“What’s in your child’s candy bowl could kill them. News at 11.” Sound familiar?
Every year when Halloween rolls around we hear stories of poisoned candy, razor blades in peanut butter cups, and now be careful of fallen power lines.
While the vast stories we hear are overblown, the idea of “poisoned” candy may actually be more on point than most of us think, if you ask a number of experts in the field of childhood obesity and weight management.
Here’s a “spooky” question to consider around Halloween: How many teaspoons of sugar per day does the average American consume?
The answer? Up to 41 teaspoons! Almost one Cup per day.
That's just under 15,000 teaspoons (more than 300 Cups) in a year. Yikes.
According to the United States Department of Agriculture (USDA) Americans consume 156 pounds (15,000 tsp) of sugar on an annual basis. Most of the added sugar in our diets comes from prepared, or processed foods
In clinical studies sugar consumption is repeatedly linked to obesity, hypertension, diabetes, and metabolic syndrome, to name a few problems of epidemic proportions in the US.
When it comes to Halloween, those of us in the field of nutrition, weight loss, and health are posed with a serious dilemma: How can we in good conscious advocate the typical treats handed out to children?
The answer: We can’t.
So, how can we slide celery sticks and roasted Tilapia into the goodie-bags of gobsmacked trick-or-treaters without coming off as The-Grinch-Who-Stole-Halloween?
The answer, again: We can’t.
When you get down to it, there is no nutritional justification for Halloween and even the notion of ‘reduced-fat’ or ‘reduced-calories’ should be done away with for the holiday, and perhaps altogether.
David Ludwig, who holds a chair in pediatric endocrinology at Harvard and is the director of the Children’s Optimal Weight for Life (OWL) program at Children’s Hospital cited the 100-calorie snack packs as “public enemy number one,” in last week’s Boston Globe Magazine:
“Small portions of junk food at an even higher unit cost than large packages, the lowest quality products around,” he calls them. “And after eating one, you feel very little satiety, so you eat two, three, four. It’s brilliant marketing with unfortunate consequences.”
Three thousand miles away, another professor of pediatric endocrinology (at the University of California, San Francisco), Robert Lustig, who also directs a weight-loss program for children - the Weight Assessment for Teen and Child Health (WATCH) Clinic - has been leading a crusade against added sugar.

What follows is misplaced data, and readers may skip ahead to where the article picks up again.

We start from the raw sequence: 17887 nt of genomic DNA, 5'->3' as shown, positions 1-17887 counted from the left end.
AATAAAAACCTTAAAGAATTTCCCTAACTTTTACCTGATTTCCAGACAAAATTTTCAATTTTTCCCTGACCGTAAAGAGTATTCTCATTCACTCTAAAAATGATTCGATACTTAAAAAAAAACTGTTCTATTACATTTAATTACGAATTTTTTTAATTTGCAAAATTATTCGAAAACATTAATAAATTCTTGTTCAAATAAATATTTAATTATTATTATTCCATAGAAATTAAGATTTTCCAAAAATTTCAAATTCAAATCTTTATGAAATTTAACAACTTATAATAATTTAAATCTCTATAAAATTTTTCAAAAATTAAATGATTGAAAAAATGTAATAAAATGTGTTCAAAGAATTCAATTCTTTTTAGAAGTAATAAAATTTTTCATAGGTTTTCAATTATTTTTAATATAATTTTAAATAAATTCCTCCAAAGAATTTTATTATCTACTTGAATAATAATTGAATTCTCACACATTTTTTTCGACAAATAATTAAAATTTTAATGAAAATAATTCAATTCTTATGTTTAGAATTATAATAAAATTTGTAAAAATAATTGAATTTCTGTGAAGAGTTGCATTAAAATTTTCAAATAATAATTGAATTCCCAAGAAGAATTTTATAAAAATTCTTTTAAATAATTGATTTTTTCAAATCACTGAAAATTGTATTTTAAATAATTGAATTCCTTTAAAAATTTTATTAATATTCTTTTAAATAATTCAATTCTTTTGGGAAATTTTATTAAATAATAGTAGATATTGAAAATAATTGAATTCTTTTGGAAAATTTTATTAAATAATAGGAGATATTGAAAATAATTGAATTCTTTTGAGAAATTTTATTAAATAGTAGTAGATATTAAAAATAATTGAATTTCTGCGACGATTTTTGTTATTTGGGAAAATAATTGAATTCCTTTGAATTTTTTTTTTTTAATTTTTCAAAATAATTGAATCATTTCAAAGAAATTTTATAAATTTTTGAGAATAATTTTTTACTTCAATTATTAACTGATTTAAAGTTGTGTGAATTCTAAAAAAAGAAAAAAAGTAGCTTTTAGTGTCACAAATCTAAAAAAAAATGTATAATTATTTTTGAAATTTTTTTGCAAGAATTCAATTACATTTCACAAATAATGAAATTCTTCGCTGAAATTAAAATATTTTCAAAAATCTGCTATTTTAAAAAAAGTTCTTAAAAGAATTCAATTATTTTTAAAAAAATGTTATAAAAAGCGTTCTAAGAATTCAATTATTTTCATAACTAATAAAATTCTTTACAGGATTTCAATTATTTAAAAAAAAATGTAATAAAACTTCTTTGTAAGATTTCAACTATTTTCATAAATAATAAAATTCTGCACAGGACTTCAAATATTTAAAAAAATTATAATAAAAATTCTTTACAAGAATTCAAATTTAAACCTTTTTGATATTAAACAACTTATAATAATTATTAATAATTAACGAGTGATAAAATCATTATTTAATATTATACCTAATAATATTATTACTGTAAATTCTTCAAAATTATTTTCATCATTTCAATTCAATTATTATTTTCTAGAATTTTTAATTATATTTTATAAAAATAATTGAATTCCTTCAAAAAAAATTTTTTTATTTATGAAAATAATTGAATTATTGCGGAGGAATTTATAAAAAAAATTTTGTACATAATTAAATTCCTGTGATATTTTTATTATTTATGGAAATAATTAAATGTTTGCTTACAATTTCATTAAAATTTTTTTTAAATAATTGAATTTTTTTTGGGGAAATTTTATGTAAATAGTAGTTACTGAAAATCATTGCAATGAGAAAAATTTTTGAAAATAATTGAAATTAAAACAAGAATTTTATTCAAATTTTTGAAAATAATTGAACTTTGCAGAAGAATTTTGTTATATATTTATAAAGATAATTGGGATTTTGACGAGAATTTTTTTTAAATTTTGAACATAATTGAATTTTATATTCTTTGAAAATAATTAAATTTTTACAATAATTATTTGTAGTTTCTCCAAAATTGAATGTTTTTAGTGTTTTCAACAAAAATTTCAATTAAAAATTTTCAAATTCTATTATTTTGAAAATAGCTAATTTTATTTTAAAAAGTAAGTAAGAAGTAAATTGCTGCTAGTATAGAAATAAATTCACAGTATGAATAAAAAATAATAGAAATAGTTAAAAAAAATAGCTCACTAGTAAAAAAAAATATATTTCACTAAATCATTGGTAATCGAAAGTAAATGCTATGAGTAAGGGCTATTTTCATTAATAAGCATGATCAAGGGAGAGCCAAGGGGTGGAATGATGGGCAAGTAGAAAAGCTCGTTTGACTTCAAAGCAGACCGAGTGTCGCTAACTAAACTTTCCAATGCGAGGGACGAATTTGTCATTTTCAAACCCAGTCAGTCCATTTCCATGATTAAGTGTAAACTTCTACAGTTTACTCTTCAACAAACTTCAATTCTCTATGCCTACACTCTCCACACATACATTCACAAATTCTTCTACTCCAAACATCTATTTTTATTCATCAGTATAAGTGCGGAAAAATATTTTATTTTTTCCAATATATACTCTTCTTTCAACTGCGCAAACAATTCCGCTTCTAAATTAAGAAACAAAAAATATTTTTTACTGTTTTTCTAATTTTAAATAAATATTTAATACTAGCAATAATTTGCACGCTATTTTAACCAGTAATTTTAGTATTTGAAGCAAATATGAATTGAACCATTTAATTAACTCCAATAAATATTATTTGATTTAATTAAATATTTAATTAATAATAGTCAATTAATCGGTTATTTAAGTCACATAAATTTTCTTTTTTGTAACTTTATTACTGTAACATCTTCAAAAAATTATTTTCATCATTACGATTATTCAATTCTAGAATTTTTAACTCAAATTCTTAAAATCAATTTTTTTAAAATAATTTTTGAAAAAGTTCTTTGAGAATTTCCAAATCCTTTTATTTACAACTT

Look no further to his lecture on Youtube, Sugar: The Bitter Truth, in which there have been more than 1.7 million views, to understand why table sugar (sucrose) and high-fructose corn syrup - the two most common ingredients you’re likely to read on your children’s Halloween candy - are uniquely contributing to our epidemics of obesity, diabetes, and a host of other diseases.
Consider: Lustig used either ‘poison’ or ‘toxin’ to describe sugar no less than 13 times in his lecture. Perhaps those urban legends of ‘poisoned’ candy are not so far off: we simply weren’t considering the most common element, sugar, poison.
Since no one wants to be the Grinch, consider making Halloween your “Free Day” and make a conscious effort to eat naturally occurring foods the remaining days of the week or month. Setting an example for your kids will have an incredible impact on how they think of these foods as treats or exceptions rather than the norm. Make it a family goal to be well below the national average of sugar consumption!
Bob Kaplan holds advance degrees in exercise physiology and business, an undergraduate degree in nutrition, is a nationally certified personal trainer, and owns four Get In Shape For Women locations in Bedford, Wellesley, Westford, and Winchester.
For more information about Kaplan's services at Get in Shape For Women in Westford, please call 978-589-0927 or visit at 142 Littleton Rd, Westford, MA 01886, or online at www.getinshapeforwomen.com for a free week trial.
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